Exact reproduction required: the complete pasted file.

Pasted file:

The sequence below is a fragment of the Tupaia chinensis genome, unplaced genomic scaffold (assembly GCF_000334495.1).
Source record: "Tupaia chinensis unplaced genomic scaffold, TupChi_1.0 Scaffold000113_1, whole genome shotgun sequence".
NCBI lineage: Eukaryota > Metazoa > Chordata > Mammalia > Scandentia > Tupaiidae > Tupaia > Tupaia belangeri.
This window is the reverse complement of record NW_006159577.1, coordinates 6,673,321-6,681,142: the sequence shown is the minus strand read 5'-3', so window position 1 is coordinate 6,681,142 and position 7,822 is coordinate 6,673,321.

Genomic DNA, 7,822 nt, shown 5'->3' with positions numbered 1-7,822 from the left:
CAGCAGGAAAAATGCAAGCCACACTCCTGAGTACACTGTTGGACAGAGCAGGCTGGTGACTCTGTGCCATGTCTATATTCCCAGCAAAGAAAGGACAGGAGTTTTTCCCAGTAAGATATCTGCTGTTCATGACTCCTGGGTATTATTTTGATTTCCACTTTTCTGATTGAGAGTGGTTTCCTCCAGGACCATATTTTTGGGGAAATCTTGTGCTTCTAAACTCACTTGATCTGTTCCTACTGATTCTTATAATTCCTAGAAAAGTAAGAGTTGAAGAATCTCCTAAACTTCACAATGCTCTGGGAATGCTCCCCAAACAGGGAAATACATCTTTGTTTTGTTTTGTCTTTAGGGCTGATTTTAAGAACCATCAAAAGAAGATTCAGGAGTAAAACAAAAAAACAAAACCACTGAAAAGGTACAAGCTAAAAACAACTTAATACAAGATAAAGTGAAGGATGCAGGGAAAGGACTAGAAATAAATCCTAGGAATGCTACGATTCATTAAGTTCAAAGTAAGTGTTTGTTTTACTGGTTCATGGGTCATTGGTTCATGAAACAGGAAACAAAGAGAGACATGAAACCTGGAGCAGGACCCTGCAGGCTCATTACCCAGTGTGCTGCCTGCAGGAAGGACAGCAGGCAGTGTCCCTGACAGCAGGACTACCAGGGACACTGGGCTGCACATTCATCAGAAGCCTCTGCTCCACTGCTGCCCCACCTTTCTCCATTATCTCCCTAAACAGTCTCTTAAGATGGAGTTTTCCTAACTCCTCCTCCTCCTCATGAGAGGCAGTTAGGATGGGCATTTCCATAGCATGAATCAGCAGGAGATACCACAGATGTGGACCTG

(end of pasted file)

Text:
The sequence below is a fragment of the Tupaia chinensis genome, unplaced genomic scaffold (assembly GCF_000334495.1).
Source record: "Tupaia chinensis unplaced genomic scaffold, TupChi_1.0 Scaffold000113_1, whole genome shotgun sequence".
NCBI lineage: Eukaryota > Metazoa > Chordata > Mammalia > Scandentia > Tupaiidae > Tupaia > Tupaia belangeri.
This window is the reverse complement of record NW_006159577.1, coordinates 6,673,321-6,681,142: the sequence shown is the minus strand read 5'-3', so window position 1 is coordinate 6,681,142 and position 7,822 is coordinate 6,673,321.

Genomic DNA, 7,822 nt, shown 5'->3' with positions numbered 1-7,822 from the left:
CAGCAGGAAAAATGCAAGCCACACTCCTGAGTACACTGTTGGACAGAGCAGGCTGGTGACTCTGTGCCATGTCTATATTCCCAGCAAAGAAAGGACAGGAGTTTTTCCCAGTAAGATATCTGCTGTTCATGACTCCTGGGTATTATTTTGATTTCCACTTTTCTGATTGAGAGTGGTTTCCTCCAGGACCATATTTTTGGGGAAATCTTGTGCTTCTAAACTCACTTGATCTGTTCCTACTGATTCTTATAATTCCTAGAAAAGTAAGAGTTGAAGAATCTCCTAAACTTCACAATGCTCTGGGAATGCTCCCCAAACAGGGAAATACATCTTTGTTTTGTTTTGTCTTTAGGGCTGATTTTAAGAACCATCAAAAGAAGATTCAGGAGTAAAACAAAAAAACAAAACCACTGAAAAGGTACAAGCTAAAAACAACTTAATACAAGATAAAGTGAAGGATGCAGGGAAAGGACTAGAAATAAATCCTAGGAATGCTACGATTCATTAAGTTCAAAGTAAGTGTTTGTTTTACTGGTTCATGGGTCATTGGTTCATGAAACAGGAAACAAAGAGAGACATGAAACCTGGAGCAGGACCCTGCAGGCTCATTACCCAGTGTGCTGCCTGCAGGAAGGACAGCAGGCAGTGTCCCTGACAGCAGGACTACCAGGGACACTGGGCTGCACATTCATCAGAAGCCTCTGCTCCACTGCTGCCCCACCTTTCTCCATTATCTCCCTAAACAGTCTCTTAAGATGGAGTTTTCCTAACTCCTCCTCCTCCTCATGAGAGGCAGTTAGGATGGGCATTTCCATAGCATGAATCAGCAGGAGATACCACAGATGTGGACCTG